Time and Eternity


Most stateside gamers are not strangers to the cultural differences in the themes, storylines and character designs present in Japanese titles and anime. Some of us even find the differences refreshing; a stark contrast to the same old styles present here in America. Time and Eternity is a JRPG which touts itself as anime the player can control, sporting two-dimensional characters in three-dimensional settings. While the concept sounds like a great deal of fun, the game’s rhapsodic execution leaves much to be desired. Is there enough here to satisfy genre hounds and deliver an experience worth the coin? The short answer: no.


The Long Answer:


Our story opens with Princess Toki and her fiancé Zack’s wedding. During the ceremony, some ne’er do well assassins barge into the chapel. Quicker than you can say “Freaky Friday,” Zack is dead and his soul has pulled a “Spock’s Katra” by embedding itself into the Princess’ pet dragon, Drake. Also, as it turns out, Princess Toki has a split personality in the form of an alter ego named Towa. By the way, the whole family shares the secret ability to alter time.


Confused yet?

The whole crew embarks on a time-travel journey with a view toward altering the past in such a fashion that it prevents the assassins from showing up, killing Zack, and generally ruining their special day. To add a bit of a sitcom twist to the whole thing, none of the players are aware of the fact that Zack’s soul is now inhabiting the pet dragon, which allows him to eavesdrop on the whole journey while making sexually charged remarks about the ladies. Not only is the entire cast of characters composed of two-dimensional drawings, but their personalities are of equal depth. Each one is a representation of some sort of personality flaw, and all of them seem to be there to offer nothing more than poorly executed humor. Players will also have to travel home quite often and deal with this band of misfits, making a great deal of the time spent playing this game a bit of an annoying chore.


The gameplay elements also get old really quickly. The controls are sluggish to respond during combat, and the design is more like a set of QTE events you have to know ahead of time. Couple that with the fact that nearly every enemy encounter is an exercise in frustration, as players can only do battle with a single enemy at a time. This completely destroys the “party cohesion” mentality most RPG players are looking for in a title like this. The random battles in this game come fast and furious, so having to hack your way through one enemy at a time over and over again becomes far more annoying than it has any right to be. The “chemistry” magical attacks, which combine Toki/Towa’s skills with Drake the dragon’s, are the highlight of the combat system, dishing out major hit point attacks against foes.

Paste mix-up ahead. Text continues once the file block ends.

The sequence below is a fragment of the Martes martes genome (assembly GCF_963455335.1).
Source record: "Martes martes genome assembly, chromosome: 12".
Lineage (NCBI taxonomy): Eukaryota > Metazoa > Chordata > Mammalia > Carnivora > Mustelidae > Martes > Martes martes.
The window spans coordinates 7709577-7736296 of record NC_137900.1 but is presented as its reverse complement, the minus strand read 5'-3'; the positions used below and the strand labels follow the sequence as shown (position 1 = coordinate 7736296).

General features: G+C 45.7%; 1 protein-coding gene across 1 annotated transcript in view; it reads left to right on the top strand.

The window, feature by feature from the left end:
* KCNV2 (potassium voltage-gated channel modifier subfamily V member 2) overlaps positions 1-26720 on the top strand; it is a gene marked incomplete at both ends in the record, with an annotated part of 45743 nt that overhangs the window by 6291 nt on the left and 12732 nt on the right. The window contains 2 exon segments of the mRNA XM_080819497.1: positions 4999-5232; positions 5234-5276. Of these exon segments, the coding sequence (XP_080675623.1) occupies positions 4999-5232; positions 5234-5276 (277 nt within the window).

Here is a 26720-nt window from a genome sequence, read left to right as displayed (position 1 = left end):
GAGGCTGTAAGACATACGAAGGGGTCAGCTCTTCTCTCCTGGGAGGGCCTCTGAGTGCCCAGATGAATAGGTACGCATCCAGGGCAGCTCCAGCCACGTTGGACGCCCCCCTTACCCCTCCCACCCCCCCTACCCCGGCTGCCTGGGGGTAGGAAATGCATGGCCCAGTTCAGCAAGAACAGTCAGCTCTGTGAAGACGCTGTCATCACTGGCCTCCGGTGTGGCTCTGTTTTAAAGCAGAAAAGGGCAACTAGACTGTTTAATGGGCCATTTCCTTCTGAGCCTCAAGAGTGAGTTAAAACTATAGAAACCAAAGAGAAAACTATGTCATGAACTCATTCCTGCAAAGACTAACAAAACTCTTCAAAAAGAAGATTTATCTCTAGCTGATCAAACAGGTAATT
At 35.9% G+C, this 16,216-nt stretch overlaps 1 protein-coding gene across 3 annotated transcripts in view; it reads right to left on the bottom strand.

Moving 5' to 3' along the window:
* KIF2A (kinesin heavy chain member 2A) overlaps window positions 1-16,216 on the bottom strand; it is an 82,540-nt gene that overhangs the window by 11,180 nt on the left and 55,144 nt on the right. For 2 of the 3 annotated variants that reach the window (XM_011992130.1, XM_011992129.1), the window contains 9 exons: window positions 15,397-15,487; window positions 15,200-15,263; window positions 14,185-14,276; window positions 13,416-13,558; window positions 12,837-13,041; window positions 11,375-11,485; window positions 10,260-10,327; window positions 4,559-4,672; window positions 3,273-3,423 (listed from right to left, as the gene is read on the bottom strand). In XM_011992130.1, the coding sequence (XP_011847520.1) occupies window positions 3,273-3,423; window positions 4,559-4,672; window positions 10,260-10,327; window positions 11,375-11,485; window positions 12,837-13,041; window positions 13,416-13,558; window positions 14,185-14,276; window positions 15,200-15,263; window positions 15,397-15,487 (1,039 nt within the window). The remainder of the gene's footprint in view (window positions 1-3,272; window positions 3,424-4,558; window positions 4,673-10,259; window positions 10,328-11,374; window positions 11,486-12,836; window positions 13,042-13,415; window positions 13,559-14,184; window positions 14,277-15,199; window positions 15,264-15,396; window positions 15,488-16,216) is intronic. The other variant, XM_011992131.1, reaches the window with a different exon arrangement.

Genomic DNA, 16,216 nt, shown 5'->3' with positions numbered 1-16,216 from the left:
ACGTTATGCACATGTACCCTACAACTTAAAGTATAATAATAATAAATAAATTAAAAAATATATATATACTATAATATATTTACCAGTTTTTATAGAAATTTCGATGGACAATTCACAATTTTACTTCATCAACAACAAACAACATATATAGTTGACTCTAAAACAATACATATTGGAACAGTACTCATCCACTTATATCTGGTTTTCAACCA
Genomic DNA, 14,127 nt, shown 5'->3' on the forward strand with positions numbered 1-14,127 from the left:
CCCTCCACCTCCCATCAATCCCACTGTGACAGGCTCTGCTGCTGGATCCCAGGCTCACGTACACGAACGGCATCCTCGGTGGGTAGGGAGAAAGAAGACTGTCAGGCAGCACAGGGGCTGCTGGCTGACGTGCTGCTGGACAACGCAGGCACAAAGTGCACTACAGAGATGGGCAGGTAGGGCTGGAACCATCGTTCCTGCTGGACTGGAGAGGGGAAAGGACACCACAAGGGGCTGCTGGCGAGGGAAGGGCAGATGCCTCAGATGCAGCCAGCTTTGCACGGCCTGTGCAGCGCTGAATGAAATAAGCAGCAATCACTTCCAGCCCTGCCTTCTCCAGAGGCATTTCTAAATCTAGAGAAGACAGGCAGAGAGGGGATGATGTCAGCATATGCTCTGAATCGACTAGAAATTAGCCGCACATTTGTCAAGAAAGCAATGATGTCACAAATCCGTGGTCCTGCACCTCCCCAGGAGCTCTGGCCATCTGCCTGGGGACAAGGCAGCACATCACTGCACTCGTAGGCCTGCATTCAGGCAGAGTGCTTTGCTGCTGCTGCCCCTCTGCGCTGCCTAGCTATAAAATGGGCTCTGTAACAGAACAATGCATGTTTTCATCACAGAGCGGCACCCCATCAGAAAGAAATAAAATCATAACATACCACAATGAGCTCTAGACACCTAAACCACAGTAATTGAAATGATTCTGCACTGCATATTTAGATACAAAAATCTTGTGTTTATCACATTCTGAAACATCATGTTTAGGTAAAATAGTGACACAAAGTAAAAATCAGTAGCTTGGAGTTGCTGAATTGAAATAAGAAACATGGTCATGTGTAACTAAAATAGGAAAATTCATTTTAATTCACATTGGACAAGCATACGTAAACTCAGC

The graphical design was supposed to be the game’s main selling point. In the game’s defense, it does feel like something new and different, with the combination of traditional two-dimensional animation and three-dimensional environments. The color palette changes become obvious after a while, however, and recycled animations get more and more frequent as the game goes on. It becomes self evident quickly that the animation and control schemes are fighting with each other a great deal of the time, and players will end up having to plan ahead with what they want their character to do. The split personality aspect of the main character is also a simple color swap, with slightly different skill sets.


The music in the title is the best thing about it, but that’s not saying much. It fits the situations at hand and attempts to invoke an emotional response. The only trouble is that the situation at hand is hackneyed and forgettable. The English voiceover work literally sounds like actors reading a script, most of the lines in the game delivered with about as much conviction as a weather report.

Time and Eternity tries. It really does. Somewhere along the line, however, the ambition to create something new and different clashed with what they were actually creating. Each aspect of this game feels half-baked at best and totally ineffectual at worst. If this title was a digital download with a price tag of about $9.99, most of these flaws could be overlooked. Considering the fact that there are many more JRPG choices out there (of much greater quality) for the same price, it is virtually impossible to recommend anyone spend their gaming dollars on this twenty-some-odd hour game that will only annoy and disappoint them.




Reviewed By: Russell Garbutt
Publisher: NIS America
Rating: 60%

This review is based on a digital copy of Time and Eternity for the PlayStation 3 provided by NIS America.

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